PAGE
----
More about Hannover

Fundamental research reveals new possibilities

Magnesium patch heals hearts

When muscle cells die in a heart attack, MHH physicians can remove the damaged tissue and replace it with artificial tissue. But only on the right ventricle. On the left, the pressure in the heart is too high, and the patch would stretch or tear. The idea is to fix the patch with a strong but flexible material which dissolves by itself once new tissue has grown into it. Materials engineers at Leibniz Universität make it possible.

Photonics, Optics, and Engineering- Innovation across Disciplines

Cluster of Excellence PhoenixD

Making optical precision instruments quickly and inexpensively using additive production methods such as 3D printing: what sounds like a vision is the aim of the research partnership Phoenix-D. Scientists in mechanical engineering, physics, electrical engineering, computer science and chemistry are working together on the simulation, fabrication and application of optical systems. Up to now, optical glass lenses and the surrounding frames have been made in several stages - often by hand. In the research partnership, experts from a wide range of disciplines are working on a digitalised manufacturing system that can produce individualised products.

Innovative treatment approach for cardiac failure.

MHH Researchers Put an End to Pathological Heart Growth

Heart conditions often have grave consequences. The dangerous process of pathological cardiac remodeling following a heart attack, e.g. is often irreversible. But scientists at MHH have been developing a new treatment option that may slow down or even reverse this process. Sponsored by the REBIRTH excellence cluster, said researchers have discovered a large amount of hitherto unknown ribonucleic acids (RNA) in the pathologically growing myocardial cells. Modulating the production of these RNAs could stop abnormal heart growth.  Professor Dr. Dr. Thomas Thum, Head of the Institute of Molecular and Translational Therapeutic Strategies can tell us more.

Follow-up care for patients after kidney transplantation

The innovation project NTx360°

A kidney transplant – now what? The after-treatment project NTx360° aims at improving the patients’ quality of life and the longevity of transplants. Patients benefit from tightly knit support – including specialized case management and telemedicine – rounded off by fitness programs and psychological therapies to enhance emotional well-being. Lower Saxony is the model region for the new treatment form NTx360°. Moritz, a kidney transplant recipient, takes part in the program and describes its benefits.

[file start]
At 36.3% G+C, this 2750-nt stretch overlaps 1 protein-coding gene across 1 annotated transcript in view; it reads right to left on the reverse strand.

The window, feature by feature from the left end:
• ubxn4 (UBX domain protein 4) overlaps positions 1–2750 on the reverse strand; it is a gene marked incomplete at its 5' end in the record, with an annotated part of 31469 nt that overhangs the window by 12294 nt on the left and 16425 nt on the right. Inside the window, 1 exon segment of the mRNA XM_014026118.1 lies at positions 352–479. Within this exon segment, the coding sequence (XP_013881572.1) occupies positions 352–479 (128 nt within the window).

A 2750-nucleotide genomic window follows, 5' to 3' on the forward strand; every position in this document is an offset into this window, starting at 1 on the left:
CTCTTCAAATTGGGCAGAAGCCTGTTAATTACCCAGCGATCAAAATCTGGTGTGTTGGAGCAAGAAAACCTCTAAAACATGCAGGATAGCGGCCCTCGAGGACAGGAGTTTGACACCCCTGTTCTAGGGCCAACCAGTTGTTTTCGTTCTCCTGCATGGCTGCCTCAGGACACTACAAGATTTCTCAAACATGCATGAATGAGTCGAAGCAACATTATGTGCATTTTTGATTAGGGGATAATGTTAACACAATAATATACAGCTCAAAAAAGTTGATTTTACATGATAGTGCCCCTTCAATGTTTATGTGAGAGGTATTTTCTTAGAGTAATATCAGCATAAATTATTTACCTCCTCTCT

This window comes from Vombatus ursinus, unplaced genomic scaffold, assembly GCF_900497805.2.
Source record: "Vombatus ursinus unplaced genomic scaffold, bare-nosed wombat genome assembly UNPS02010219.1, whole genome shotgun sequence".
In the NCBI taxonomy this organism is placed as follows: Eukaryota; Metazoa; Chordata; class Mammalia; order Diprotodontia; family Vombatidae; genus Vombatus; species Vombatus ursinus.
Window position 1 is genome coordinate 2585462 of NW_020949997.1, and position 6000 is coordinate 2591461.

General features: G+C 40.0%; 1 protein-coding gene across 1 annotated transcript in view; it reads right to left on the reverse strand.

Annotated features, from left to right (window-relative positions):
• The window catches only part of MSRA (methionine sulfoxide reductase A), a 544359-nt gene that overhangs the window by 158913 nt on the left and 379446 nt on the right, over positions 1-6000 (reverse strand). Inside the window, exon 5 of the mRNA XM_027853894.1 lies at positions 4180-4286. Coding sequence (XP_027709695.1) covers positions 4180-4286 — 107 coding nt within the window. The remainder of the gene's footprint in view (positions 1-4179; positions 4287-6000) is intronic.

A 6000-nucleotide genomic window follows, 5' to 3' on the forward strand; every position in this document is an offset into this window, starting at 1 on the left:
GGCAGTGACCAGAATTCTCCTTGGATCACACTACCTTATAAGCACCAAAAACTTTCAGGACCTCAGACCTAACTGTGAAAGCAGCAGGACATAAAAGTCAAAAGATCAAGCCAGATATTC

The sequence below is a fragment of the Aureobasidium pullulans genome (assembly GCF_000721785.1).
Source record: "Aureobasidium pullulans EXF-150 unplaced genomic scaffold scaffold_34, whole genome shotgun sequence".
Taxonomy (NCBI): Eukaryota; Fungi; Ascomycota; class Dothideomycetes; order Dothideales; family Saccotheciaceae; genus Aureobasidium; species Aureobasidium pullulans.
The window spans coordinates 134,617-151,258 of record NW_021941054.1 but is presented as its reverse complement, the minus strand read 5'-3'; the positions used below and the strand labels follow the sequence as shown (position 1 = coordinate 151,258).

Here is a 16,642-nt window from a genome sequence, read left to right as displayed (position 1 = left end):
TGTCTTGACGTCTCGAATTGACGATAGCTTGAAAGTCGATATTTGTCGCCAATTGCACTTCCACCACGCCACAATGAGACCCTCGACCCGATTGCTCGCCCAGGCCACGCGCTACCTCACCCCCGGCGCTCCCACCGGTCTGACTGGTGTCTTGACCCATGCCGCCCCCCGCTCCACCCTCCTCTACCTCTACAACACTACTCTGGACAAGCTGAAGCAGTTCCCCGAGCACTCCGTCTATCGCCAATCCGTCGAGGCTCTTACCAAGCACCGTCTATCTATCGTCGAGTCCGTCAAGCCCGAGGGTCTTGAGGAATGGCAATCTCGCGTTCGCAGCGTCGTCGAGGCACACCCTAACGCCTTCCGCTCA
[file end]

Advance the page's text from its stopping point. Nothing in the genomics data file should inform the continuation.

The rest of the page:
How and why are they performed? And what is examined?

Looking into Animals: Necropsies at the TiHo

Veterinary pathologists have varied tasks: they determine the causes of diseases and death in pets, zoo animals, and livestock, and also perform research on the emergence and course of diseases. They acquire their basic skills for this purpose during necropsy exercises in the seventh semester of their veterinary education.Regular necropsies are also performed at the Institute for Terrestrial and Aquatic Wildlife Research (ITAW) at the TiHo in Büsum, for instance in order to determine potential causes of reducing inventories or the stranding of marine mammals. Here you can look over Professor Dr. Ursula Siebert’s shoulder while the Head of the ITAW performs the necropsy of a porpoise.

The University of Applied Sciences and Arts in Hanover (HsH) focusses its research profile in six subject areas

Research Clusters for our Future

The future will bring substantial challenges: Industry 4.0, social change, global food security, a responsible handling of resources, an increased use of renewable energies, and an intelligent analysis of huge data volumes in a fully interconnected world. HsH now addresses the following six mega-trends in research clusters, combining and promoting interdisciplinary and application-oriented research.

Annual NUCLEUS Conference in Hannover

NUCLEUS - Responsible Research and Innovation

To what extent can research institutions respond to the expectations and challenges set by societal stakeholders? How can real dialogue and productive interaction between universities, civil society and policymakers be achieved? Which structural obstacles have to be overcome in order to enhance communication between science and society? These are some of the questions 24 international partners from 3 Continents are trying to answer. Hannover was host of the NUCLEUS annual conference in October 2017. It marked the project’s transition from capacity-building to implementation!

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Institutions

GISMA Business SchoolHannover Universitiy of Music, Drama and MediaStudentenwerk Hannover Student ServicesHannover Medical SchoolLeibniz University HannoverVolkswagen FoundationCity of HannoverLeibniz School of BusinessUniversity of Veterinary Medicine Hannover, FoundationHochschule Hannover University of Applied Sciences and ArtsFachhochschule für die Wirtschaft University of Applied SciencesFraunhofer Institute for Toxicology and Experimental Medicinehannoverimpuls